Virginia: The plan at Washington State was to get players out of high schools and take chances, in hopes they develop and reach their potential. The Cougars did, and Tony Bennett got them to the NCAA tournament. Wazzu's program isn't close to Virginia's. The Cavs have more resources, finances and access to players. Still, Bennett hasn't deviated from his plan. And now that Mike Scott is healthy inside, Bennett has a team that gets him, his style and his commitment to defense. The Cavs should be able to score and close games, rather than sit on the doorstep, unable to get significant wins. The timing is perfect for Virginia, too. The ACC is in a rebuilding mode outside of North Carolina, Duke and to some extent Florida State. The rest of the league is in flux, giving Virginia ample chances for wins and to establish itself as a top-four team en route to the NCAAs.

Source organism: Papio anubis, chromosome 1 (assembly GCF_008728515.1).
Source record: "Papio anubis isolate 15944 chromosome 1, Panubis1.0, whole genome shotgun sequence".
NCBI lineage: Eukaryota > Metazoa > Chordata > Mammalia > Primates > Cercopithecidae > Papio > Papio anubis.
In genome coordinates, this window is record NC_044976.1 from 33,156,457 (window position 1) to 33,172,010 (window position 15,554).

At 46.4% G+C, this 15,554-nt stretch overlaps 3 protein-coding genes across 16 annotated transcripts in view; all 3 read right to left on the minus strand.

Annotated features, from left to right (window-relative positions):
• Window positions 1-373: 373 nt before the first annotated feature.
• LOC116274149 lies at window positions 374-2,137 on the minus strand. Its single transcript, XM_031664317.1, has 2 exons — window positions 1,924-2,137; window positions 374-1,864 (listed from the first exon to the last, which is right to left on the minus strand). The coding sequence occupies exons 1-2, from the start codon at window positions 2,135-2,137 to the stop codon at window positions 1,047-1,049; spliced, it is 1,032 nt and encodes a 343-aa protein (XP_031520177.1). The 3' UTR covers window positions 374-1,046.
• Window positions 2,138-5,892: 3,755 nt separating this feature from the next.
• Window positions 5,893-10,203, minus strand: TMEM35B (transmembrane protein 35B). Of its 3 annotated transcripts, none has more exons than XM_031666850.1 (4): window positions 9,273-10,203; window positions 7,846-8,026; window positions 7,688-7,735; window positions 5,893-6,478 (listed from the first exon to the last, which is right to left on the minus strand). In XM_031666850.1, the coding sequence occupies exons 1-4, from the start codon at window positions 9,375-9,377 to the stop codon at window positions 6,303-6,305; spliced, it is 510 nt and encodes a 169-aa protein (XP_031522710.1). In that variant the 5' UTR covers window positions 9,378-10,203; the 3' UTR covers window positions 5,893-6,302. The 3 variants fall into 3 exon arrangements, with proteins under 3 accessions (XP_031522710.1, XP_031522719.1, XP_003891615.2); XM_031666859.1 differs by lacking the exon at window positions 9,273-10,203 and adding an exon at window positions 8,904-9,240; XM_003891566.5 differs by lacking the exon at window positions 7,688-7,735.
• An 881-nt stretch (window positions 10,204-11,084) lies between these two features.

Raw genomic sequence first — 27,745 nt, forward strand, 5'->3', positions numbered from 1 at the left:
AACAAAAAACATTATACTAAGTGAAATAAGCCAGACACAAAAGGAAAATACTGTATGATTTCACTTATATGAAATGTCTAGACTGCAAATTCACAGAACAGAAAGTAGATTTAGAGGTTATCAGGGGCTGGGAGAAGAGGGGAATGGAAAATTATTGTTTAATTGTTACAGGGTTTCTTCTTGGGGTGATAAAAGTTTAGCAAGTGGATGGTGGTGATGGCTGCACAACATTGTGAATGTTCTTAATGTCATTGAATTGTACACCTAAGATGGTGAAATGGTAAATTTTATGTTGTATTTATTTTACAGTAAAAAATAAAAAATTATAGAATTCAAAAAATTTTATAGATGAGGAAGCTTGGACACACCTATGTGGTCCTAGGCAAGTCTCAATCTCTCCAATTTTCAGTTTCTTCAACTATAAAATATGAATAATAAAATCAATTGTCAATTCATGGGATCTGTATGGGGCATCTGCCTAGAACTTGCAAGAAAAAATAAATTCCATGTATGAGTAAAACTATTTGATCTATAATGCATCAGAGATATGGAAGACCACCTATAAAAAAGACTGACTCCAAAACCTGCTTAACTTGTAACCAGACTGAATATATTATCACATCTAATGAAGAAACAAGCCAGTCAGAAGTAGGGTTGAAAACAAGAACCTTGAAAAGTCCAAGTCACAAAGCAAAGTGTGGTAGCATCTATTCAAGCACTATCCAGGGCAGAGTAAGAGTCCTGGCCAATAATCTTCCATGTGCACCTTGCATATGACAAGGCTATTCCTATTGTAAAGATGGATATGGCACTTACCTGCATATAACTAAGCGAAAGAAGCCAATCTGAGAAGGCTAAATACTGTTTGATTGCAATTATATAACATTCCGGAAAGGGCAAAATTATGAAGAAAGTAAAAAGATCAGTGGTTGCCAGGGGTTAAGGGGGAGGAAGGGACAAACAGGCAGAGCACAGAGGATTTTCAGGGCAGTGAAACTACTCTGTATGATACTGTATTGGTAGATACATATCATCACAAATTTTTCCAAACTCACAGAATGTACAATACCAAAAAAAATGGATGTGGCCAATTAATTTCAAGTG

Oregon: The Ducks have the Nike resources, the state-of-the-art everything and have been consistently recruiting talented players to the Northwest from urban centers in the Midwest -- regardless of the coach. Dana Altman also fully understood the need to infuse a few transfers, one is a risk in Wake Forest's Tony Woods, and another is a lock for success in Louisiana Tech graduate Olu Ashaolu. The infusion of newcomer Jabari Brown, who was a hit on a summer trip to Italy, is a game-changer for the Ducks. Altman said Brown still needs to be consistent, but who doesn't at this stage in the season? Oregon has a challenging schedule, which includes opening at Vanderbilt, so be patient with the Ducks. In a Pac-12 where there is no clear favorite (not Cal, UCLA, Washington or Arizona), the opportunity is there for Oregon to surprise. The Ducks won the CBI tournament over Altman's old team, Creighton. The natural next step will be the NCAAs.